As for context, a talent for conveying or facilitating the sharing of ideas and emotions can occur during one-one coaching, in a family therapy session, at a board meeting, in a classroom as well as while leading a webinar. Personally, a commitment to expressing conceptual-communicational talent means developing fluency in keynoting and also keyboarding. The truly talented individual often feels compelled to explore and exercise his or her cognitive-affective muscles in a wide variety of arenas. There may be a need for proof, not just testing one’s own capabilities but also proving others wrong. (I suspect not just the allure of the limelight but also self-challenge in Howard Gardener’s “kinesthetic and musical intelligence” realms are why former football greats like Jerry Rice and Emmett Smith go on “Dancing with the Stars.”)

The Ongoing Path of Mastery

Of course, there’s no shortcut to maximizing your talent. According to Geoff Colvin’s (Talent Is Overrated, 2008), it usually takes 10,000 hours of intense practice to begin to see masterful results. So not surprisingly, after decades of nature and nurture (in a variety of clinical-interpersonal-organizational-conference settings), my “striving, thinking and relating talents” as a “Motivational Psychohumorist” ™ seem to come naturally; it’s now the way my brain’s wired, it’s in my blood (hopefully not Type A+ “tiger blood”; thank you Charlie for providing a conceptual handle for some of my own hypomanic-lite tendencies). And continuous practice and cogitation, affirming and humbling feedback and learning, much to my surprise, still improve process and product. So this is the essence of my talent; what is yours…and are you willing to do your headwork, heart work and homework?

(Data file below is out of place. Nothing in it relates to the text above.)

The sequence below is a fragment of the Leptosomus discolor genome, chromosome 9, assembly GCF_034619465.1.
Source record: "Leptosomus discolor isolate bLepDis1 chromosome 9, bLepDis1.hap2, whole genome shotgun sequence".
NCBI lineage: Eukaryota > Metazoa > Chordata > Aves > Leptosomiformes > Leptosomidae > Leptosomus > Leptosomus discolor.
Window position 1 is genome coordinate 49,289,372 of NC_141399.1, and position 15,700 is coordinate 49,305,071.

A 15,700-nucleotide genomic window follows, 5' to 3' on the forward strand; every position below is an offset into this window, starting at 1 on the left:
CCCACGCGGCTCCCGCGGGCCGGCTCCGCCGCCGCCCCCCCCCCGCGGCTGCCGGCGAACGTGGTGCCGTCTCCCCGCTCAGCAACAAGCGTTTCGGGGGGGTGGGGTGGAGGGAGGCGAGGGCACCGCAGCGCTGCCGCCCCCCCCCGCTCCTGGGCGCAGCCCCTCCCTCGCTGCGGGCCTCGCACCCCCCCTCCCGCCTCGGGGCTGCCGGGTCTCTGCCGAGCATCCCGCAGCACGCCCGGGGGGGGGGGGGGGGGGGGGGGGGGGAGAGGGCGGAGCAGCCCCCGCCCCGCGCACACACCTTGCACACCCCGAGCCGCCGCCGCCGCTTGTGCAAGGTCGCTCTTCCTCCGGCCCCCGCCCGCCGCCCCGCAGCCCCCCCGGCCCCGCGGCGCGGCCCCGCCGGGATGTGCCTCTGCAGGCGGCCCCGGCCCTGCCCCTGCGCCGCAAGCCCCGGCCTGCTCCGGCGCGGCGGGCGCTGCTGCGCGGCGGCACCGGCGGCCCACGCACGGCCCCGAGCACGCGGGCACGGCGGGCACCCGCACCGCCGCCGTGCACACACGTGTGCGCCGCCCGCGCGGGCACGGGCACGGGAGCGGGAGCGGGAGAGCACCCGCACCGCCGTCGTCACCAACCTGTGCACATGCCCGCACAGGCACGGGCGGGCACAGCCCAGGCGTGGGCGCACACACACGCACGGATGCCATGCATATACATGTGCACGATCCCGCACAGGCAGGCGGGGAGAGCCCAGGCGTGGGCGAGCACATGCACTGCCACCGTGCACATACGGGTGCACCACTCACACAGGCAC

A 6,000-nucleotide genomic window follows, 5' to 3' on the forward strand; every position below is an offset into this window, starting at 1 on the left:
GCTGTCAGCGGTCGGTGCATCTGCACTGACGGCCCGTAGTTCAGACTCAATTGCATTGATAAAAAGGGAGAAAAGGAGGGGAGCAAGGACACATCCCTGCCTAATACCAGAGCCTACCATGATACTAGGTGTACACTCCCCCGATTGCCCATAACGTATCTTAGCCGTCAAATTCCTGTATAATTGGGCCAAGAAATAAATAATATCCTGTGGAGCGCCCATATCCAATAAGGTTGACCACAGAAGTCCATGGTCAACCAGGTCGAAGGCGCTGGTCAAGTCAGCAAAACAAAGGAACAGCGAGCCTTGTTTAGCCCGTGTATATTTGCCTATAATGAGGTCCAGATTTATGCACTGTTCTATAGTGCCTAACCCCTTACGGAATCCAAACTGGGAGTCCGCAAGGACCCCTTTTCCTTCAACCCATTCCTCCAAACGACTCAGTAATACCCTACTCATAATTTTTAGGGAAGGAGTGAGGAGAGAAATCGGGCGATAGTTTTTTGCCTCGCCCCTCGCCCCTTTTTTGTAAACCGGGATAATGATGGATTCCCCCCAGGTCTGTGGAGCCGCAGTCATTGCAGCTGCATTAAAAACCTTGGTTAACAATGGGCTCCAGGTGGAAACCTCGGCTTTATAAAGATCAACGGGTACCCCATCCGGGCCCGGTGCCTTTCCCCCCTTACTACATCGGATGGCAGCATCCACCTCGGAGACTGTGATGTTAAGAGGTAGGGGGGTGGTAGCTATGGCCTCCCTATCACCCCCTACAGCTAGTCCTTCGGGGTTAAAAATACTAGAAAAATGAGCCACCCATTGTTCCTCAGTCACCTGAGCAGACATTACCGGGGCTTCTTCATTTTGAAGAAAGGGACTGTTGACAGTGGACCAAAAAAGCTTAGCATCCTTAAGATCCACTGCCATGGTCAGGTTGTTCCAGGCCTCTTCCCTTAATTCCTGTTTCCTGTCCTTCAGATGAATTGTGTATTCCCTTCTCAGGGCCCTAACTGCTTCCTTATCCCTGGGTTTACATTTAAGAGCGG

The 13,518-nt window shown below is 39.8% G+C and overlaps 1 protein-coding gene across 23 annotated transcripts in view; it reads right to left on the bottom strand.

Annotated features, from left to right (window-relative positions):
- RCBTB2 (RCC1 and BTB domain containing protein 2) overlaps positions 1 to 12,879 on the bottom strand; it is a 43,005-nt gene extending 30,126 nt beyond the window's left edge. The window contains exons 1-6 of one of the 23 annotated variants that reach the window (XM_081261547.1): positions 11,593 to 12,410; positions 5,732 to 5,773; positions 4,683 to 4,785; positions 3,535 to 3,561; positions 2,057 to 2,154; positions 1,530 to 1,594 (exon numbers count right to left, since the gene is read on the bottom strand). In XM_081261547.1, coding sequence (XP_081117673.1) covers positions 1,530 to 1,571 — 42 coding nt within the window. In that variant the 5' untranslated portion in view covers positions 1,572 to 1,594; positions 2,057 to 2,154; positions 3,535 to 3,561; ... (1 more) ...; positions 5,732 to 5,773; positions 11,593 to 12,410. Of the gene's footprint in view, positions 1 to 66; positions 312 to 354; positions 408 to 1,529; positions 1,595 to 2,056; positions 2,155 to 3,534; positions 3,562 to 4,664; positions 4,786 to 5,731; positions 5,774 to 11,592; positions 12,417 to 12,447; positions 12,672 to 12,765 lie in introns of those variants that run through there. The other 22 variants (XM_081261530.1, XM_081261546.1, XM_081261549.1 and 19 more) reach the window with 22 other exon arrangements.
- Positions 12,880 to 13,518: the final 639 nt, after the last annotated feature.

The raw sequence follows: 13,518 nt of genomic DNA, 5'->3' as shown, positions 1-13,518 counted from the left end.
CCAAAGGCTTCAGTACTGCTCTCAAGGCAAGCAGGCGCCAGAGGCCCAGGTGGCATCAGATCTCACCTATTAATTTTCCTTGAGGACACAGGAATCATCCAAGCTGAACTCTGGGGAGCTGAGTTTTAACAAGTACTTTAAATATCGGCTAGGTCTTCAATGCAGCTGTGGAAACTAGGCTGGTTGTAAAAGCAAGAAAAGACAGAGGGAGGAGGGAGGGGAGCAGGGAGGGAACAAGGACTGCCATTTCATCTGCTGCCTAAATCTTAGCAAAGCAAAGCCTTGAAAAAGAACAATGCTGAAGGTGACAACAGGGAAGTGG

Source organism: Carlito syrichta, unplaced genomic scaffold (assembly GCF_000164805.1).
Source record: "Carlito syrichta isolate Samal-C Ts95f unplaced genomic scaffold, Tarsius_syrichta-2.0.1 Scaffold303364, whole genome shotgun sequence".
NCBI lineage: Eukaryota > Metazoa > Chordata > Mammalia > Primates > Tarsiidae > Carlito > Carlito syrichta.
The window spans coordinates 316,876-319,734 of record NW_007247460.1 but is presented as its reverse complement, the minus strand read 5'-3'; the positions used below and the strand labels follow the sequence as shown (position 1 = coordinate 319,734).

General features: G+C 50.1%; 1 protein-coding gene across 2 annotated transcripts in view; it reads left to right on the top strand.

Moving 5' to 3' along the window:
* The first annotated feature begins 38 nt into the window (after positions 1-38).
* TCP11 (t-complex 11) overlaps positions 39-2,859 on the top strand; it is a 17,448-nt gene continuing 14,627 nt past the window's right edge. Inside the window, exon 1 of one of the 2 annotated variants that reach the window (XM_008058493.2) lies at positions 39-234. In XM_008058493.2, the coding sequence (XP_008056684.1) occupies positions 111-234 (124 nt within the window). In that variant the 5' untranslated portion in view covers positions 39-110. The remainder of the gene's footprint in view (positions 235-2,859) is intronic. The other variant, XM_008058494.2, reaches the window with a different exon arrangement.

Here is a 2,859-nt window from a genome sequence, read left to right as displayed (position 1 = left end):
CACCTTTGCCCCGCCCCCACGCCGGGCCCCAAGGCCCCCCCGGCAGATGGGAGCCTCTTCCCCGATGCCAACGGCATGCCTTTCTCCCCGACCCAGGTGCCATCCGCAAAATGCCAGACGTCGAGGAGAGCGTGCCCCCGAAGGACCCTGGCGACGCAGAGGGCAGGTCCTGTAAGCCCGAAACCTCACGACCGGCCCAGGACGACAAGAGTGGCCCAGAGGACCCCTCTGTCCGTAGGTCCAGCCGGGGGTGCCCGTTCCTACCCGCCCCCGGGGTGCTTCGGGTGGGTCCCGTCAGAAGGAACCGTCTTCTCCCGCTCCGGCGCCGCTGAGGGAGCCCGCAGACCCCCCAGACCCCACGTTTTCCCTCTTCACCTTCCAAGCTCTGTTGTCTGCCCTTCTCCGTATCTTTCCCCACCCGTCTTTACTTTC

Stay tuned for other components of “excellence.” Until then…Practice Safe Stress!

Mark Gorkin, MSW, LICSW, “The Stress Doc” ™, a Licensed Clinical Social Worker, is an acclaimed keynote and kickoff speaker as well as “Motivational Humorist & Team Communication Catalyst” known for his interactive, inspiring and FUN programs for both government agencies and major corporations. In addition, the “Doc” is a team building and organizational development consultant. He is providing “Stress and Communication, as well as Managing Change, Leadership and Team Building” programs for the 1st Cavalry Division and 13th Expeditionary Support Command, Ft. Hood, Texas and for Army Community Services and Family Advocacy Programs at Ft. Meade, MD and Ft. Belvoir, VA as well as Andrews Air Force Base/Behavioral Medicine Services. Mark has also had a rotation as Military & Family Life Consultant (MFLC) at Ft. Campbell, KY. A former Stress and Violence Prevention Consultant for the US Postal Service, The Stress Doc is the author of Practice Safe Stress and of The Four Faces of Anger. See his award-winning, USA Today Online “HotSite”www.stressdoc.com — called a “workplace resource” by National Public Radio (NPR). For more info on the Doc’s “Practice Safe Stress” programs or to receive his free e-newsletter, email [email protected] or call 301-875-2567.